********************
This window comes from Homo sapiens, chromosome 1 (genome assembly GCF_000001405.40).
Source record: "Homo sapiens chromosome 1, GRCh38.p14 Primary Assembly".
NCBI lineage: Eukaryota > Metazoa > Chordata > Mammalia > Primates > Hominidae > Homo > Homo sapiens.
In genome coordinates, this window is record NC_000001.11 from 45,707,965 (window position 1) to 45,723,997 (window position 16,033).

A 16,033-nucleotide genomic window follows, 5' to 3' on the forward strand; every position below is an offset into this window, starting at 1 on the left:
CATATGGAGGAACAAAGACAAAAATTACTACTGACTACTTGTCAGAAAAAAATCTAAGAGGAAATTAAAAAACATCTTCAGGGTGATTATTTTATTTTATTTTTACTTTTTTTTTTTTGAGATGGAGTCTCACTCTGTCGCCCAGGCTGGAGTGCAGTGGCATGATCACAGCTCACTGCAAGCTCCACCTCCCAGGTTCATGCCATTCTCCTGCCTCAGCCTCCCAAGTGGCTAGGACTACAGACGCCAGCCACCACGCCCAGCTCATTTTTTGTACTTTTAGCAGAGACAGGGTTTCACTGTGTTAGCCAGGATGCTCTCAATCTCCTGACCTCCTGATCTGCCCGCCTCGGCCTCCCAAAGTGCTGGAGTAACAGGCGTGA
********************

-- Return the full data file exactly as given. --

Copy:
This window comes from Homo sapiens, chromosome 1 (genome assembly GCF_000001405.40).
Source record: "Homo sapiens chromosome 1, GRCh38.p14 Primary Assembly".
NCBI lineage: Eukaryota > Metazoa > Chordata > Mammalia > Primates > Hominidae > Homo > Homo sapiens.
In genome coordinates, this window is record NC_000001.11 from 45,707,965 (window position 1) to 45,723,997 (window position 16,033).

A 16,033-nucleotide genomic window follows, 5' to 3' on the forward strand; every position below is an offset into this window, starting at 1 on the left:
CATATGGAGGAACAAAGACAAAAATTACTACTGACTACTTGTCAGAAAAAAATCTAAGAGGAAATTAAAAAACATCTTCAGGGTGATTATTTTATTTTATTTTTACTTTTTTTTTTTTGAGATGGAGTCTCACTCTGTCGCCCAGGCTGGAGTGCAGTGGCATGATCACAGCTCACTGCAAGCTCCACCTCCCAGGTTCATGCCATTCTCCTGCCTCAGCCTCCCAAGTGGCTAGGACTACAGACGCCAGCCACCACGCCCAGCTCATTTTTTGTACTTTTAGCAGAGACAGGGTTTCACTGTGTTAGCCAGGATGCTCTCAATCTCCTGACCTCCTGATCTGCCCGCCTCGGCCTCCCAAAGTGCTGGAGTAACAGGCGTGA